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The word shire is of Old English origin and meant office, charge, administration. The Norman Conquest introduced the word county through French from the Latin comitatus which in mediaeval documents designates the shire. County is the district ruled by a count, the king's comes, the equivalent of the older English term earl. This system of local administration entered Scotland as part of the Anglo-Norman influence that strongly affected our country after the year 1100. Our shires differ in origin, and arise from a combination of causes geographical, political and ecclesiastical.
Argyllshire roughly corresponds to the old territory of the Dalriad Scots. Dalriada, however, at its largest, extended along the coast as far as Loch Broom; and the lordship of Argyll in the thirteenth century included the islands of the Clyde. It is frequently said that Argyll became a shire or sheriffdom soon after 1222, when it lost its independence, or at least after 1266. The Exchequer Rolls do not bear this out. There the earliest mention of a sheriff of Argyll seems to be under the year 1326.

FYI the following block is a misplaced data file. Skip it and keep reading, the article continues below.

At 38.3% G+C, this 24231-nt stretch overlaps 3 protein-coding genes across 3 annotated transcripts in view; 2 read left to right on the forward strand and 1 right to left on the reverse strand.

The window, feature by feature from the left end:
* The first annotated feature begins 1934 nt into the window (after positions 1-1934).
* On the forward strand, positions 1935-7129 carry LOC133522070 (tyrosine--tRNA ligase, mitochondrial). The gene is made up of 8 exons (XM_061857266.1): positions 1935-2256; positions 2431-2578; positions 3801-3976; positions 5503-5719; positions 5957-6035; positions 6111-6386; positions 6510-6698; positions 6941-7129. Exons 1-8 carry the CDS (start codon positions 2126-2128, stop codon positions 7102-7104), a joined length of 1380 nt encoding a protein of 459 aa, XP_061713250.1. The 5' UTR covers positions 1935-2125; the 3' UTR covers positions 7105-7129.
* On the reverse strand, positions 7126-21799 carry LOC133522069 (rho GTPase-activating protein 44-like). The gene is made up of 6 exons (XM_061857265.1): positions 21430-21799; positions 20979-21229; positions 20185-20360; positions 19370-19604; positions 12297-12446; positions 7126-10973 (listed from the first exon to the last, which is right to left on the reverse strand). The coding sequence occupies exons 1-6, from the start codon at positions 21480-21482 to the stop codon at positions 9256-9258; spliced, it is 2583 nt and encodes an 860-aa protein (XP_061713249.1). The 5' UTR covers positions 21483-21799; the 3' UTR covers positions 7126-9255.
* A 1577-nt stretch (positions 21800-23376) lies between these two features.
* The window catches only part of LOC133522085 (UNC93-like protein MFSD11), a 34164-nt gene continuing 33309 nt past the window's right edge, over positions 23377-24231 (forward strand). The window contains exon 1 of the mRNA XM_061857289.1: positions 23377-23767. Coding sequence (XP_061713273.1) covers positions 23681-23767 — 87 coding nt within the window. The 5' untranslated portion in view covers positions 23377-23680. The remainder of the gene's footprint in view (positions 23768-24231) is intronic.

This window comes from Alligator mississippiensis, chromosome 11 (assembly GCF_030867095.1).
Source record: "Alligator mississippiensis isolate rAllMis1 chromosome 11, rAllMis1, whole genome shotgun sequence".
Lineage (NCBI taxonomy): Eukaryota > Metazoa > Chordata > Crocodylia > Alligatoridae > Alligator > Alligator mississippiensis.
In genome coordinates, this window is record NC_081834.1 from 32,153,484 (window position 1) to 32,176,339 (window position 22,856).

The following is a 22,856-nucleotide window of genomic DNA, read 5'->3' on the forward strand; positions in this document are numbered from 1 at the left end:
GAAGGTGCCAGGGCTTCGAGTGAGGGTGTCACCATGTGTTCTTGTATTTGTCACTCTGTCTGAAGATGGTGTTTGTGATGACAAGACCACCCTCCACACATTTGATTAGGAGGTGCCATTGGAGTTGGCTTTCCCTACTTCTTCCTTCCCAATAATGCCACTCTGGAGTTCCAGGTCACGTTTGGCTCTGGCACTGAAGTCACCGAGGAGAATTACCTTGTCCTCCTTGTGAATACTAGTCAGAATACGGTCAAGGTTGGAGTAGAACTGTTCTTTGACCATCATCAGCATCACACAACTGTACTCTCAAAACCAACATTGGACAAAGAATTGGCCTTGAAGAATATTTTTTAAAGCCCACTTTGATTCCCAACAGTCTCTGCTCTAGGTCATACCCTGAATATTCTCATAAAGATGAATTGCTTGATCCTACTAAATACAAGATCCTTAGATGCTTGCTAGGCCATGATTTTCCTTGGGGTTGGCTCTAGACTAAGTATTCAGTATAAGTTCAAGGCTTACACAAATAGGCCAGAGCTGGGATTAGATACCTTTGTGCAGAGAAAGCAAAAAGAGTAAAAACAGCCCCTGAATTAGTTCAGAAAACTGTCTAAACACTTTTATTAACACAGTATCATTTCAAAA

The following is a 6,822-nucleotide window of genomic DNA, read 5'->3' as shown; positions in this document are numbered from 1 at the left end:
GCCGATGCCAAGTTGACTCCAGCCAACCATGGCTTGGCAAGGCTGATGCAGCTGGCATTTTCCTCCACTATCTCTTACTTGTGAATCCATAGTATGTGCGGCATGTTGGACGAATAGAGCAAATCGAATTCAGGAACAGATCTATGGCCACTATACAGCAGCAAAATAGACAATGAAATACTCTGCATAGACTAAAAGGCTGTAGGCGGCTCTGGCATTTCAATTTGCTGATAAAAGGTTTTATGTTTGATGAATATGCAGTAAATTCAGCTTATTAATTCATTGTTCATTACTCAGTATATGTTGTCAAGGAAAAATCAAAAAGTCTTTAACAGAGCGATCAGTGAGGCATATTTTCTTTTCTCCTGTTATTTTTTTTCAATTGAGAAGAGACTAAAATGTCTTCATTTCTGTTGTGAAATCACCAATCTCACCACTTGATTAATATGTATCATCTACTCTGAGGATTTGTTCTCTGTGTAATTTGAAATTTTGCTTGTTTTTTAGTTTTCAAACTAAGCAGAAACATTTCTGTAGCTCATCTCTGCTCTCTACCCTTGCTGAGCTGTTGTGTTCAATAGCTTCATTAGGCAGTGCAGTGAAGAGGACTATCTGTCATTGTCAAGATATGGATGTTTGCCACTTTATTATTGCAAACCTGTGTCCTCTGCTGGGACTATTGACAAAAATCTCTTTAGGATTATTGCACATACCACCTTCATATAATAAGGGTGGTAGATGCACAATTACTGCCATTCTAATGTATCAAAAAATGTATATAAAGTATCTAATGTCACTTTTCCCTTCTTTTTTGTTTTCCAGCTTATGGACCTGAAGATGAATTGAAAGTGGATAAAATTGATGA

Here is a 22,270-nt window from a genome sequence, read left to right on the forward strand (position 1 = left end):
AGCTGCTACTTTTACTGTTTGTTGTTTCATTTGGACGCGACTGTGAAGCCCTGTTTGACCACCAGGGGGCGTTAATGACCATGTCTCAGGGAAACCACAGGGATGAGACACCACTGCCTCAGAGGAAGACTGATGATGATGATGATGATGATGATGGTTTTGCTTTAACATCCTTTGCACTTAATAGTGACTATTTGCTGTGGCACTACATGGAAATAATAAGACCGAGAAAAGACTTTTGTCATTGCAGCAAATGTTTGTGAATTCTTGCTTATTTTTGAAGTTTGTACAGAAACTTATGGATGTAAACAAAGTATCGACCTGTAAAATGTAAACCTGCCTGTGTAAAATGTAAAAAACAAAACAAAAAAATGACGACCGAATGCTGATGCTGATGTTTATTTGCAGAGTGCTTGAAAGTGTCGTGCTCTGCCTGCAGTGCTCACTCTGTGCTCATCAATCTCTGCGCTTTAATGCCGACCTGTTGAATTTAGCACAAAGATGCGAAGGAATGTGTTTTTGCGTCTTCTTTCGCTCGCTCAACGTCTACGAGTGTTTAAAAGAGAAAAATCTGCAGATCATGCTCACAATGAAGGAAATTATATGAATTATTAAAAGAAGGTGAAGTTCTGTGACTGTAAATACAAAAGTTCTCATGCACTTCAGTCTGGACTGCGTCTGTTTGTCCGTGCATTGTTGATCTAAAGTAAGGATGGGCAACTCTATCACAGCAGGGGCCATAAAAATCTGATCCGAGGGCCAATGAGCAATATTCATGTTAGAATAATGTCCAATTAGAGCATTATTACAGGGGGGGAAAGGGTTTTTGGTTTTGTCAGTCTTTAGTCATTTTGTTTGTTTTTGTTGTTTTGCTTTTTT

In 1891 the Boundary Commission curtailed the county by adding to Inverness-shire the Small Isles and Kilmallie north of Locheil.
The county name comes from the name of one district, and is regarded as being airer gaedhil, "the land of the Gael."
Macnair, Peter. Lanarkshire. Cambridge: University Press, 1914.
Surnames and Queries
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